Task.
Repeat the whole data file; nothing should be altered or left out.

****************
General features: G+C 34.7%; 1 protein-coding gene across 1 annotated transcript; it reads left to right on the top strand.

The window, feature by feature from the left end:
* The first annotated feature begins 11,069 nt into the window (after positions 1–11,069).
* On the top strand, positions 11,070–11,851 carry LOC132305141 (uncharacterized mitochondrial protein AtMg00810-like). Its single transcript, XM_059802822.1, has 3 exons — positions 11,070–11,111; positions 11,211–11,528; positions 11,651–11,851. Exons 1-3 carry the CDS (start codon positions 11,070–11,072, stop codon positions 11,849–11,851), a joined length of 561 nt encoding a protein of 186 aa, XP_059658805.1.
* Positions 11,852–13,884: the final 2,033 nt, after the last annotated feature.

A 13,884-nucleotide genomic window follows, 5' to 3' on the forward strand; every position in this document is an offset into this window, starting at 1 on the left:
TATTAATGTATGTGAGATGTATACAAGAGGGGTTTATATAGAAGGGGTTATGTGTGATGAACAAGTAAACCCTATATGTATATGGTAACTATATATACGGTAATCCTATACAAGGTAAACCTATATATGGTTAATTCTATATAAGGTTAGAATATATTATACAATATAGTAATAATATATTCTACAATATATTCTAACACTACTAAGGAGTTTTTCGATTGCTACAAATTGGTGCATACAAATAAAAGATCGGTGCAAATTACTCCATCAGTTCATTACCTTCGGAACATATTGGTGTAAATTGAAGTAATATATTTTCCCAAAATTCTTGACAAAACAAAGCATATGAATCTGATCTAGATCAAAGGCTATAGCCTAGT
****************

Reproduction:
General features: G+C 34.7%; 1 protein-coding gene across 1 annotated transcript; it reads left to right on the top strand.

The window, feature by feature from the left end:
* The first annotated feature begins 11,069 nt into the window (after positions 1–11,069).
* On the top strand, positions 11,070–11,851 carry LOC132305141 (uncharacterized mitochondrial protein AtMg00810-like). Its single transcript, XM_059802822.1, has 3 exons — positions 11,070–11,111; positions 11,211–11,528; positions 11,651–11,851. Exons 1-3 carry the CDS (start codon positions 11,070–11,072, stop codon positions 11,849–11,851), a joined length of 561 nt encoding a protein of 186 aa, XP_059658805.1.
* Positions 11,852–13,884: the final 2,033 nt, after the last annotated feature.

A 13,884-nucleotide genomic window follows, 5' to 3' on the forward strand; every position in this document is an offset into this window, starting at 1 on the left:
TATTAATGTATGTGAGATGTATACAAGAGGGGTTTATATAGAAGGGGTTATGTGTGATGAACAAGTAAACCCTATATGTATATGGTAACTATATATACGGTAATCCTATACAAGGTAAACCTATATATGGTTAATTCTATATAAGGTTAGAATATATTATACAATATAGTAATAATATATTCTACAATATATTCTAACACTACTAAGGAGTTTTTCGATTGCTACAAATTGGTGCATACAAATAAAAGATCGGTGCAAATTACTCCATCAGTTCATTACCTTCGGAACATATTGGTGTAAATTGAAGTAATATATTTTCCCAAAATTCTTGACAAAACAAAGCATATGAATCTGATCTAGATCAAAGGCTATAGCCTAGT